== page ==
Interdisciplinary Nineteenth-Century Studies Conference

University of Texas at Austin 25-27 March 2010




25-27 March 2010

Preliminary Program

Thursday 25 March 2010

Opening Reception   5:00-6:30

Film Screening and Panel Discussion   7:00-8:30

A Regular Black: The Hidden Wuthering Heights, followed by discussion with producer Cassandra Pybus (University of Sydney), Barbara Harlow (UT Austin), James Sidbury (UT Austin), Jennifer Wilks (UT Austin), and  Helena Woodard (UT Austin).

Friday 26 March 2010

Session 1:   8:30-10:00 am

A. Imperial Visions/Colonial Difference

Chair, Nathan Hensley, Duke University

1. David Agruss, Montana State, “Imagined Colonialism: Boys’ Public Schools, Cross-Racial Identification, and Metropolitan Masculinity”

2. Helen Blythe, New Mexico Highlands University, “‘Whoso eateth his dinner is a missionary’: Samuel Butler on the Resemblances of Colonial and Familial Civilizing Missions”

3. Dermot Ryan, Loyola Marymount University, “‘Another and the Same’: William Wordsworth’s Poetry and the Children of Empire”

B. Family Drama: Staging Resemblance, Performing Difference

Chair, Carol MacKay, University of Texas at Austin

1. Daniel Novak, Louisiana State University, “Staging Family, Staging Race: Mid-Nineteenth-Century British Theatre and Racial Filiation”

2. Michael Garval, North Carolina State University, “Celebrity Freakery”

3. Sharon Aronofsky Weltman, Louisiana State University, “‘Like a Sister’: Sexuality and Sibling Rivalry in Pen and Harmon’s Goblin Market”

C. Literary Paternity: Shakespeare, Scott, Wilde

Chair, Chris VandenBossche, University of Notre Dame

1. Beth Lau, Cal State University, Long Beach, “Intertextual Resemblances in Shakespeare’s Antony and Cleopatra and Keats’s La Belle Dame sans Merci

2. Mark Allison, Ohio Wesleyan University, “‘Oh What a Tangled Web: Middlemarch and the Family Romance of Eliot and Scott”

3. Nathan Wallace, Ohio State University at Marion, “Subversive Self-Pity in De Profundis

D. Metaphors of Family in Representations of the Nation in 19th-Century Spanish and Spanish-American Narratives

Chair, Joseph Pierce, UT Austin

1. Maria Alejandra Zambrano, UT Austin, “Forbidden Sibling Love: Cumandá and the Catholic Nation in 19th-century Ecuador”

2. Rocío del Aguila, UT Austin, “Motherland: A Feminist Configuration of the Nation?”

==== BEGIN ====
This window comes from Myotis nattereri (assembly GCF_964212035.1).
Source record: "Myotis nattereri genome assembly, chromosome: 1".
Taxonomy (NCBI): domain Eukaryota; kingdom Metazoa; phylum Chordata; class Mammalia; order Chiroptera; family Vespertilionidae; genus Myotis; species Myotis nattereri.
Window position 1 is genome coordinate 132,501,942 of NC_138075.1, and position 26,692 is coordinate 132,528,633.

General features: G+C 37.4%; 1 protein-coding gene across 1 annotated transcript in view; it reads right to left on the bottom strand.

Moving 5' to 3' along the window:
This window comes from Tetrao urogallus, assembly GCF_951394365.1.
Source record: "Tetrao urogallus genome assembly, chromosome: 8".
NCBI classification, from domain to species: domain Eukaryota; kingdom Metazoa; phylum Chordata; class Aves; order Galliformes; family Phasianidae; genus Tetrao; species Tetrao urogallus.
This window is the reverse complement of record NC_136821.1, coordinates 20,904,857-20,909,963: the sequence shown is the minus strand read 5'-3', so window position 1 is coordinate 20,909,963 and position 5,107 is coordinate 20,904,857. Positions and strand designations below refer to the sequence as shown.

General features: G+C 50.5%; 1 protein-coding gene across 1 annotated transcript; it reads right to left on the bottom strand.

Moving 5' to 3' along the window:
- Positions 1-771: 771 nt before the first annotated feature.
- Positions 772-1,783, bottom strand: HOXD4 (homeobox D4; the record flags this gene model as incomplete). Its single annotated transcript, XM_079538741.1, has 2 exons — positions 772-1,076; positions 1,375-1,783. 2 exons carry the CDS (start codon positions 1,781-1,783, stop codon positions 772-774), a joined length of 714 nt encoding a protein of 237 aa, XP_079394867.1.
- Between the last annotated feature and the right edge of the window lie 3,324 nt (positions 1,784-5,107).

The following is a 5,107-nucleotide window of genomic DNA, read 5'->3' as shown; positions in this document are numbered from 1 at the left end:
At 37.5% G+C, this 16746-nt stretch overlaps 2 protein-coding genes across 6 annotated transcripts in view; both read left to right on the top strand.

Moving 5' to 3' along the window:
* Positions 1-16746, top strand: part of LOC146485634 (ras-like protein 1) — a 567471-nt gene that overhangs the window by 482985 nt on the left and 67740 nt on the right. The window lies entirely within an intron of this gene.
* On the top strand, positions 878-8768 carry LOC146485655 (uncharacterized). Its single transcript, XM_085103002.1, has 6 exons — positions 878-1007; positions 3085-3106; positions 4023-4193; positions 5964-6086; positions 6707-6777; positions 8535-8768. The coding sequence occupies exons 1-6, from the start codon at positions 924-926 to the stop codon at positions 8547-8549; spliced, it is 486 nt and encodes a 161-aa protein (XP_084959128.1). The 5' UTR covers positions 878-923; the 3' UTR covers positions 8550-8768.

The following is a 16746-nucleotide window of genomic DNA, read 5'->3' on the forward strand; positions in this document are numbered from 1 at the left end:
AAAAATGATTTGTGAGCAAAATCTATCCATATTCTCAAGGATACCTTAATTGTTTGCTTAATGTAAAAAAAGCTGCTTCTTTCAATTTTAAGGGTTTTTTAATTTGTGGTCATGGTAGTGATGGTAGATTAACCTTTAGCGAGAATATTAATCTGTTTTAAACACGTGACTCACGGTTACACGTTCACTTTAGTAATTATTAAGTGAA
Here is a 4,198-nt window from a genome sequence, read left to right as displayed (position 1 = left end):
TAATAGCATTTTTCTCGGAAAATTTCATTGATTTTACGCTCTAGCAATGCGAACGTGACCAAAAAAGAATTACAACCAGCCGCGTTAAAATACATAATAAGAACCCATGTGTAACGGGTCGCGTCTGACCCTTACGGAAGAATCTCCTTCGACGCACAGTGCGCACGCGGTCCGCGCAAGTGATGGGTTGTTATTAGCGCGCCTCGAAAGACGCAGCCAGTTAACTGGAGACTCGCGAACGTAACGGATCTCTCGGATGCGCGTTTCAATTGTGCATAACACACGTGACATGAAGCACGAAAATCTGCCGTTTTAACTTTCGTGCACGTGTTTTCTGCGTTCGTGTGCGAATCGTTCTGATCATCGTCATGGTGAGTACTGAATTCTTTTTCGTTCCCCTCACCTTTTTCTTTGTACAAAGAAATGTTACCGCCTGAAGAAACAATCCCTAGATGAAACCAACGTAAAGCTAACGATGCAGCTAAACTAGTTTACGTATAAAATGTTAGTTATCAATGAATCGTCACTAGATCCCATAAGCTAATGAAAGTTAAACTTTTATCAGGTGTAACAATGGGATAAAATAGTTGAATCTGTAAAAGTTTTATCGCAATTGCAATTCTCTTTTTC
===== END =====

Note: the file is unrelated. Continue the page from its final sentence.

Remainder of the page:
3.Carla González, UT Austin, “Hybrid Identities: Occupation and Neo-Colonialism in the Texas Border Region”

4. José Enrique Navarro Serrano, UT Austin, “Spain’s Empty Nest Syndrome and the Emergence of Literary Colonizations at the End of the Nineteenth Century”

E. Pre-Raphaelites, Painting, and Family Resemblance

Chair, Keith Hanley, Lancaster University, UK

1. Julie Codell, Arizona State University, “Metaleptic Genealogies: Uncanny Family Resemblances and Invented Cultural ‘Fathers’”

2. Shelley Christie, University of Texas at Arlington, “A Study in Sisterhood: The Defiance and Conciliation of the Macdonald Sisters”

3. Criscillia Benford, Duke University, “Looking Like Lady Audley: Bodies, Gendered Expectations, and the Category of the ‘Unnatural'”

4. Dehn Gilmore, California Institute of Technology, “Searching for Truth of ‘Infinite Value’: George Eliot’s Early Relationship to the Pre-Raphaelites”

Break:   10:00-10:15 am

Session 2:   10:15-11:45 am

A. Representing Gender

Chair, Barbara Black, Skidmore College

1. Kate Culkin, Bronx Community College, CUNY, “‘They Have Cost Me a Good Deal More Trouble Than Yours I Dare Swear’: The Childless Sculptor as Mother”

2. Louise Siddons, Oklahoma State University, “Working in Reproduction: Jessie Willcox Smith, the Uncanny Double, and Gender Negotiations in American Illustration”

3. Anna Dempsey, University of Massachusetts, Dartmouth, “A Cottage Industry: Nineteenth-Century Women Artists and the Picturing of Family and Home”

4. Mary Jo McNamara, SUNY Potsdam, “Rodin and the Construction of Patriarchy”

B. Interdisciplinary Adaptations

Chair, Johanna M. Smith, University of Texas, Arlington

1. Lynn Wilkinson, UT Austin, “Hedda’s Progeny: Three British Film Adaptations of Ibsen’s Hedda Gabler

2. Jen Camden, University of Indianapolis, “Resembling Little Dorrit: Novel, Miniseries, Newspaper Headline”

3. Katarina Gephardt, Kennesaw State University, “Little Dorrit Goes Digital: Replicating Victorian Serial Reading in an Online Community”

C. Trollope’s Families

Chair and Organizer, Margaret Markwick, University of Exeter

1. Christopher Noble, Azusa Pacific University, “Anglers and Empty Scales: Trollope on Widowhood”

2. Lisa Niles, Spelman College, “A ‘Man old enough to be her father’: Anthony Trollope’s Paternal Marriage Plot”

3. Hyson Cooper, “The Criminal Who is Not a Villain in Anthony Trollope’s Cousin Henry”